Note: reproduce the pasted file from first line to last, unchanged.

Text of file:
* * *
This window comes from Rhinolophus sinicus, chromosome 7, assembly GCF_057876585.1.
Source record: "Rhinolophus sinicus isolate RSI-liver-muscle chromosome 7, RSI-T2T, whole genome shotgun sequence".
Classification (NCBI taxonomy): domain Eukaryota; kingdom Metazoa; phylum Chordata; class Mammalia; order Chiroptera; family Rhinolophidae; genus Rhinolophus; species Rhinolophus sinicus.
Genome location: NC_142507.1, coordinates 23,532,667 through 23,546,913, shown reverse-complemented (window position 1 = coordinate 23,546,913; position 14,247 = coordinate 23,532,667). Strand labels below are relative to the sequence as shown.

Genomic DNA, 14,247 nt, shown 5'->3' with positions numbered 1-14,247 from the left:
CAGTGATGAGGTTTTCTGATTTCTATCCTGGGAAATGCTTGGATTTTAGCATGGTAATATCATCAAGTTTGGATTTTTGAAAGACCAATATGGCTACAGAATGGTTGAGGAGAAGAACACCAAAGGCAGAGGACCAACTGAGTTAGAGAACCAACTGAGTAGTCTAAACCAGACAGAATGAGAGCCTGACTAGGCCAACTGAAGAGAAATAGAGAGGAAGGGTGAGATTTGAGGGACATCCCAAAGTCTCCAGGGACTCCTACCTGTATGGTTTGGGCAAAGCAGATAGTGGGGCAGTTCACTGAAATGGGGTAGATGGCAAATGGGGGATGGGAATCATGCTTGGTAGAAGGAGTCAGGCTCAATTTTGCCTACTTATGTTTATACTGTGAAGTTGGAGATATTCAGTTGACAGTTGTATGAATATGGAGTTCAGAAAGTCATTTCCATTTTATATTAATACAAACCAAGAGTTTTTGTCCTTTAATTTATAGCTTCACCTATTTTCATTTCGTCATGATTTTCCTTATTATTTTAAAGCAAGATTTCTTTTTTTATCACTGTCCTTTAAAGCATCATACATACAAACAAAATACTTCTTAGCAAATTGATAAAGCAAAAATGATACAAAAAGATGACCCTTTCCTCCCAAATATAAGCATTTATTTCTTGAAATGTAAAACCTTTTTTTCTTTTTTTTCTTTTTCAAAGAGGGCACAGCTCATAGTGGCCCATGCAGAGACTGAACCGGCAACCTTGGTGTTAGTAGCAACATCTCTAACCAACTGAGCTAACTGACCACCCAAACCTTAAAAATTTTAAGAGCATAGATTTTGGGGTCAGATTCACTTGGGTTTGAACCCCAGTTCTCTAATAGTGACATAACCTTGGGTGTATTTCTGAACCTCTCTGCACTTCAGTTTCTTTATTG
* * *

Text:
This window comes from Rhinolophus sinicus, chromosome 7, assembly GCF_057876585.1.
Source record: "Rhinolophus sinicus isolate RSI-liver-muscle chromosome 7, RSI-T2T, whole genome shotgun sequence".
Classification (NCBI taxonomy): domain Eukaryota; kingdom Metazoa; phylum Chordata; class Mammalia; order Chiroptera; family Rhinolophidae; genus Rhinolophus; species Rhinolophus sinicus.
Genome location: NC_142507.1, coordinates 23,532,667 through 23,546,913, shown reverse-complemented (window position 1 = coordinate 23,546,913; position 14,247 = coordinate 23,532,667). Strand labels below are relative to the sequence as shown.

Genomic DNA, 14,247 nt, shown 5'->3' with positions numbered 1-14,247 from the left:
CAGTGATGAGGTTTTCTGATTTCTATCCTGGGAAATGCTTGGATTTTAGCATGGTAATATCATCAAGTTTGGATTTTTGAAAGACCAATATGGCTACAGAATGGTTGAGGAGAAGAACACCAAAGGCAGAGGACCAACTGAGTTAGAGAACCAACTGAGTAGTCTAAACCAGACAGAATGAGAGCCTGACTAGGCCAACTGAAGAGAAATAGAGAGGAAGGGTGAGATTTGAGGGACATCCCAAAGTCTCCAGGGACTCCTACCTGTATGGTTTGGGCAAAGCAGATAGTGGGGCAGTTCACTGAAATGGGGTAGATGGCAAATGGGGGATGGGAATCATGCTTGGTAGAAGGAGTCAGGCTCAATTTTGCCTACTTATGTTTATACTGTGAAGTTGGAGATATTCAGTTGACAGTTGTATGAATATGGAGTTCAGAAAGTCATTTCCATTTTATATTAATACAAACCAAGAGTTTTTGTCCTTTAATTTATAGCTTCACCTATTTTCATTTCGTCATGATTTTCCTTATTATTTTAAAGCAAGATTTCTTTTTTTATCACTGTCCTTTAAAGCATCATACATACAAACAAAATACTTCTTAGCAAATTGATAAAGCAAAAATGATACAAAAAGATGACCCTTTCCTCCCAAATATAAGCATTTATTTCTTGAAATGTAAAACCTTTTTTTCTTTTTTTTCTTTTTCAAAGAGGGCACAGCTCATAGTGGCCCATGCAGAGACTGAACCGGCAACCTTGGTGTTAGTAGCAACATCTCTAACCAACTGAGCTAACTGACCACCCAAACCTTAAAAATTTTAAGAGCATAGATTTTGGGGTCAGATTCACTTGGGTTTGAACCCCAGTTCTCTAATAGTGACATAACCTTGGGTGTATTTCTGAACCTCTCTGCACTTCAGTTTCTTTATTG